Wednesday, 22 February 2012

Saul Steinberg's Metaphor for Consciousness

When talking about the great Saul Steinberg I should really focus on his incredible Architectural cartoons and illustrations that depict how architecture is animated, occupied and brought into existence through its occupants. However I may leave that for another post. Instead I wish to use a particular illustration of his as a metaphor and musing for the cognitive mechanisms at play when we experience a piece of architecture (or anything for that matter).

The above illustration depicts a visitor in an art gallery looking at a painting by Georges Braque. Above the visitor is his thought bubble containing the stream of mental imagery that is provoked upon seeing the painting. ‘Braque, baroque, barrack’ begins a stream of consciousness that evolves into a set of highly personal references and ideas. It is interesting to consider that this stream is happening continuously as we perceive our external reality. Ideas, past experiences and references are all deeply interwoven instantaneously and unnoticed into our perception of the external world.

This is our subjective experience which is often mistaken for an objective reality. This simple cartoon is a reminder of how we are in constant dialogue with our surroundings - mapping ideas and meanings onto external stimuli which in turn alter the meanings we imbue them with. It also reminds us how we can cloud our own perception, with unfettered images and random meanings, which to us feel of significance even if it is to the detriment of the moment of experience.

Thursday, 9 February 2012

Aldo Van Eyck's insight into the Unchanging Condition of Man

"It seems to me that past, present and future must be active in the mind’s interior as a continuum. If they are not, the artifacts we make will be without temporal depth or associative perspective…. Man after all has been accommodating himself physically in this world for thousands of years. His natural genius has neither increased nor decreased during that time. It is obvious that the full scope of this enormous environmental experience cannot be combined unless we telescope the past…. Architects nowadays are pathologically addicted to change, regarding it as something one either hinders, runs after, or at best keeps up with. This, I suggest, is why they tend to sever the past from the future, with the result that the present is rendered emotionally inaccessible, without temporal dimension. I dislike a sentimental antiquarian attitude toward the past as much as I dislike a sentimental technocratic one toward the future. Both are founded on a static, clockwork notion of time (what antiquarians and technocrats have in common), so let’s start with the past for a change and discover the unchanging condition of man."
—Aldo Van Eyck

Thursday, 2 February 2012

Entropy Designs

I have spoken fondly before of buildings that are on the brink of collapse, decaying and unloved. Their decline is attributable to the second law of thermodynamics which asserts that entropy always increases, thus inevitably reducing man’s attempts at order. This universal law of impermanence is a force that is constantly shaping Architecture, our cities and the cosmos. As architects we can ignore the irreversibility of time resulting from this law, or acknowledge it as a critical dimension in which architecture exists.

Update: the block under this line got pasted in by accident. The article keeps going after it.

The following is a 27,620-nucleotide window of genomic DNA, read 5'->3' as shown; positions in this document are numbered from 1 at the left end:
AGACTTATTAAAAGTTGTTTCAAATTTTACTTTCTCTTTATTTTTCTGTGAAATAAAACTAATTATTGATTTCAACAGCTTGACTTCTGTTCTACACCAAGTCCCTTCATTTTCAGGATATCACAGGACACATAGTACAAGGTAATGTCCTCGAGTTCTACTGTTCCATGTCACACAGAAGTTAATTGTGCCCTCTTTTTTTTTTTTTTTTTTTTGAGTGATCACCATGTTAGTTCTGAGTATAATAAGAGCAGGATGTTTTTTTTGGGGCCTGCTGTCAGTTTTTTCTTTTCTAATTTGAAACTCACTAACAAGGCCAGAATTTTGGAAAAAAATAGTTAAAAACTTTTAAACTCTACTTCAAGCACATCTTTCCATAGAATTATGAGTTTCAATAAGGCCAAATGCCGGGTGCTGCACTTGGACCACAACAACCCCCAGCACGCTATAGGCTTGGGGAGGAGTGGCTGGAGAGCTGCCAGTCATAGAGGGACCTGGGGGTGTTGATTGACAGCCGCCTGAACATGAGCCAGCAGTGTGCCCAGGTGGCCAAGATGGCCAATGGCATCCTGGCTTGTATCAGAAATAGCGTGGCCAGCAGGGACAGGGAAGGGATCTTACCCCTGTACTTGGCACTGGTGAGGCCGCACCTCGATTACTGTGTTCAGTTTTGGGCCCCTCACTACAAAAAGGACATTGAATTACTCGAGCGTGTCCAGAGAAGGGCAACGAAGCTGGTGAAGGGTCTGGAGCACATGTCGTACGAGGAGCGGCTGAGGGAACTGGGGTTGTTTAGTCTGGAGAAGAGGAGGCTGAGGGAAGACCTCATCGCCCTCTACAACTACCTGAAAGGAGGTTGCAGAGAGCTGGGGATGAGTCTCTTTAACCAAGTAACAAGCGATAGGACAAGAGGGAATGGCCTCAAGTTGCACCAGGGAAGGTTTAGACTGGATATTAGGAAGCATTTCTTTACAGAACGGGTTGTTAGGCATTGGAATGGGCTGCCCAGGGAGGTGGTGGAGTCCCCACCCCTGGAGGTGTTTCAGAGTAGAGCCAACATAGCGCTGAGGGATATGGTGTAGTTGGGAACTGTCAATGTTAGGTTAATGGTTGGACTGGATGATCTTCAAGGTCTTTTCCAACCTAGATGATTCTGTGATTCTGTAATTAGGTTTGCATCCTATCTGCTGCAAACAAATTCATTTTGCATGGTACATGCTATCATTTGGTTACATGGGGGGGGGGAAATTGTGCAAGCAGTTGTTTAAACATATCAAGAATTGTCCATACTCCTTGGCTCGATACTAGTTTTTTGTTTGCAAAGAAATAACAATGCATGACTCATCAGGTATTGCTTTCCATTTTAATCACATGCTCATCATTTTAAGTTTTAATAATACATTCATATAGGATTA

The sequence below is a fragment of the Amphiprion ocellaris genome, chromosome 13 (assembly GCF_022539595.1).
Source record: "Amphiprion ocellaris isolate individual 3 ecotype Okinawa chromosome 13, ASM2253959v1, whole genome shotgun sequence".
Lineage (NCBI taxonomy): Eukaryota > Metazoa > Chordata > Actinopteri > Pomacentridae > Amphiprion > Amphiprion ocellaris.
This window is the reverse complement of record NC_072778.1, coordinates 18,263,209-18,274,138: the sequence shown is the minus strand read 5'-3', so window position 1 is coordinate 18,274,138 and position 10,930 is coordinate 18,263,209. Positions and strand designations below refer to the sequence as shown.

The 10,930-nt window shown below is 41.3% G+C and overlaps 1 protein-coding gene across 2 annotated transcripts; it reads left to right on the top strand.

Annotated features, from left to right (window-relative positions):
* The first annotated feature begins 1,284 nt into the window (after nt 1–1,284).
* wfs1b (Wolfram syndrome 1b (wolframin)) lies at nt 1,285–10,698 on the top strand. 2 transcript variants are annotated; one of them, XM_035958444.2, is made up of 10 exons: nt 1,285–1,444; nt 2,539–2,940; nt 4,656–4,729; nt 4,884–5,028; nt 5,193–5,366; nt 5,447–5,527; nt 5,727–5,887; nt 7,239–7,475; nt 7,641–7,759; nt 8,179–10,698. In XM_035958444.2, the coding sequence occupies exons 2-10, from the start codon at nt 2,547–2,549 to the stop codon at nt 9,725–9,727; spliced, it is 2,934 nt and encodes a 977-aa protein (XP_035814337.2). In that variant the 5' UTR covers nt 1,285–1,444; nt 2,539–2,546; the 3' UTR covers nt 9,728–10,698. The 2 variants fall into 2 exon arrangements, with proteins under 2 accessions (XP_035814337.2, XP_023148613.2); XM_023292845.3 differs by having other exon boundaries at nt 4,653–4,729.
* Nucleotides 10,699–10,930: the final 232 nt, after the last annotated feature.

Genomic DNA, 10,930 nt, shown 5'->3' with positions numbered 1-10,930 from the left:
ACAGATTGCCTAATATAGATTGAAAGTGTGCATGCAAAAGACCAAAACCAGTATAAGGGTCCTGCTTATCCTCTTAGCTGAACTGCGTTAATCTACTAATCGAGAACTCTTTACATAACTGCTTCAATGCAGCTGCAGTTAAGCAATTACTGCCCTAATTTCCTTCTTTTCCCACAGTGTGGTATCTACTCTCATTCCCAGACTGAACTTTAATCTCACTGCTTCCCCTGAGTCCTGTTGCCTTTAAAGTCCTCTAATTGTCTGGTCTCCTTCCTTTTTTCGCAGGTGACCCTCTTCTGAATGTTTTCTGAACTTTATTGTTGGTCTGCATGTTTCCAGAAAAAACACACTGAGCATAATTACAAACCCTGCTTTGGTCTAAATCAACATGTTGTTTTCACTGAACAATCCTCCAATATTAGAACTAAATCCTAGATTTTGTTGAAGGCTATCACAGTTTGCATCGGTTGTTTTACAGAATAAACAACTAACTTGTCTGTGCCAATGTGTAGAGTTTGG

Joseph Gandy, the troubled genius draftsman, often depicted the impermanence of architecture through paintings of Sir John Soane’s buildings as ruins. Although this may have been a fashionable picturesque trend of the time to romanticise Soane’s built works, the effects of contemplating architecture’s impermanence and perpetual move towards higher entropy structures can be poignant and insightful to us as designers.

Gandy’s famous painting of Soane’s Bank of England immortalises the building as a timeless ruin. As well as representing the architecture in a dramatic, evocative perspective, these paintings can also pose questions relevant to today’s construction industry concerning the lifespan and future usage of our current building stock.

Contemplating our modern buildings as ruins is not a popular trend, perhaps as it is difficult to envisage modern construction materials aging as gracefully as the classical palette. However acknowledging that our buildings will always move towards higher entropy structures (i.e. -they are time based) means we can design with this movement in mind. The process of becoming a high entropy structure is one of interaction between building and environment: both human behaviour and the natural world.

Resisting this interaction is short sighted; designing with it opens up possibilities for holistic and deeply sustainable ideas. Flexible, adaptive and responsive buildings that willingly change with time can be conceived. Existing unused and unloved buildings can be re configured and re used. Beginning with the end in mind might not be as pessimistic and is it first appears but rather a liberating tool for architecture.